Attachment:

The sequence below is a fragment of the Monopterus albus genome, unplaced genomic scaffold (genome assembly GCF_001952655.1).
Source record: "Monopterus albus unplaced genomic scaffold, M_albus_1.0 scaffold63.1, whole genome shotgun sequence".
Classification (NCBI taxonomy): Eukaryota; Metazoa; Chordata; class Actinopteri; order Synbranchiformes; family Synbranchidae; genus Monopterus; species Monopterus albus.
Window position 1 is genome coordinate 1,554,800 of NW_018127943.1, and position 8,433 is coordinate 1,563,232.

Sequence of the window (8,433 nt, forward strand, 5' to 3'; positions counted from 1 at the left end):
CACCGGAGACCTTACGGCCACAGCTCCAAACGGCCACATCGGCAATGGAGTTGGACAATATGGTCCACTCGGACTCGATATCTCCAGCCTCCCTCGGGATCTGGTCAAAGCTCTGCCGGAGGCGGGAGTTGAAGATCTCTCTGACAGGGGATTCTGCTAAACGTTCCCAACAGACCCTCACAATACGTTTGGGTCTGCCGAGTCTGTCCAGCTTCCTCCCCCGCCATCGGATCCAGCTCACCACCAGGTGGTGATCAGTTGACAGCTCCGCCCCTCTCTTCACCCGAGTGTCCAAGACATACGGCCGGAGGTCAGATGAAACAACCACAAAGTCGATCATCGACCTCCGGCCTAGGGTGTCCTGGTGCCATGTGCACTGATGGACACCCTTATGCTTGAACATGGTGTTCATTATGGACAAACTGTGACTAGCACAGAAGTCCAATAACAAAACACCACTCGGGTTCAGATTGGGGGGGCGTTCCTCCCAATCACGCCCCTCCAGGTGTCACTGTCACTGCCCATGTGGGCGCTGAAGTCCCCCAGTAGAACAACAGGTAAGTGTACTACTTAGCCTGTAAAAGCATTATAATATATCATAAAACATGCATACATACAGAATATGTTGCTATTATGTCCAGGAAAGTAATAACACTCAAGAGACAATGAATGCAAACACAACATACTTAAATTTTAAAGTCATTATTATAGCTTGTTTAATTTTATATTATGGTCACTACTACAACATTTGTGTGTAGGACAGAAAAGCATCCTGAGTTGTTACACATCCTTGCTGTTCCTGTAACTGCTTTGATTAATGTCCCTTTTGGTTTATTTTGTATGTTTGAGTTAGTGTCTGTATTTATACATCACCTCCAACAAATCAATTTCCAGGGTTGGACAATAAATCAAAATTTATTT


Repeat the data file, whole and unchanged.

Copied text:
The sequence below is a fragment of the Monopterus albus genome, unplaced genomic scaffold (genome assembly GCF_001952655.1).
Source record: "Monopterus albus unplaced genomic scaffold, M_albus_1.0 scaffold63.1, whole genome shotgun sequence".
Classification (NCBI taxonomy): Eukaryota; Metazoa; Chordata; class Actinopteri; order Synbranchiformes; family Synbranchidae; genus Monopterus; species Monopterus albus.
Window position 1 is genome coordinate 1,554,800 of NW_018127943.1, and position 8,433 is coordinate 1,563,232.

Sequence of the window (8,433 nt, forward strand, 5' to 3'; positions counted from 1 at the left end):
CACCGGAGACCTTACGGCCACAGCTCCAAACGGCCACATCGGCAATGGAGTTGGACAATATGGTCCACTCGGACTCGATATCTCCAGCCTCCCTCGGGATCTGGTCAAAGCTCTGCCGGAGGCGGGAGTTGAAGATCTCTCTGACAGGGGATTCTGCTAAACGTTCCCAACAGACCCTCACAATACGTTTGGGTCTGCCGAGTCTGTCCAGCTTCCTCCCCCGCCATCGGATCCAGCTCACCACCAGGTGGTGATCAGTTGACAGCTCCGCCCCTCTCTTCACCCGAGTGTCCAAGACATACGGCCGGAGGTCAGATGAAACAACCACAAAGTCGATCATCGACCTCCGGCCTAGGGTGTCCTGGTGCCATGTGCACTGATGGACACCCTTATGCTTGAACATGGTGTTCATTATGGACAAACTGTGACTAGCACAGAAGTCCAATAACAAAACACCACTCGGGTTCAGATTGGGGGGGCGTTCCTCCCAATCACGCCCCTCCAGGTGTCACTGTCACTGCCCATGTGGGCGCTGAAGTCCCCCAGTAGAACAACAGGTAAGTGTACTACTTAGCCTGTAAAAGCATTATAATATATCATAAAACATGCATACATACAGAATATGTTGCTATTATGTCCAGGAAAGTAATAACACTCAAGAGACAATGAATGCAAACACAACATACTTAAATTTTAAAGTCATTATTATAGCTTGTTTAATTTTATATTATGGTCACTACTACAACATTTGTGTGTAGGACAGAAAAGCATCCTGAGTTGTTACACATCCTTGCTGTTCCTGTAACTGCTTTGATTAATGTCCCTTTTGGTTTATTTTGTATGTTTGAGTTAGTGTCTGTATTTATACATCACCTCCAACAAATCAATTTCCAGGGTTGGACAATAAATCAAAATTTATTT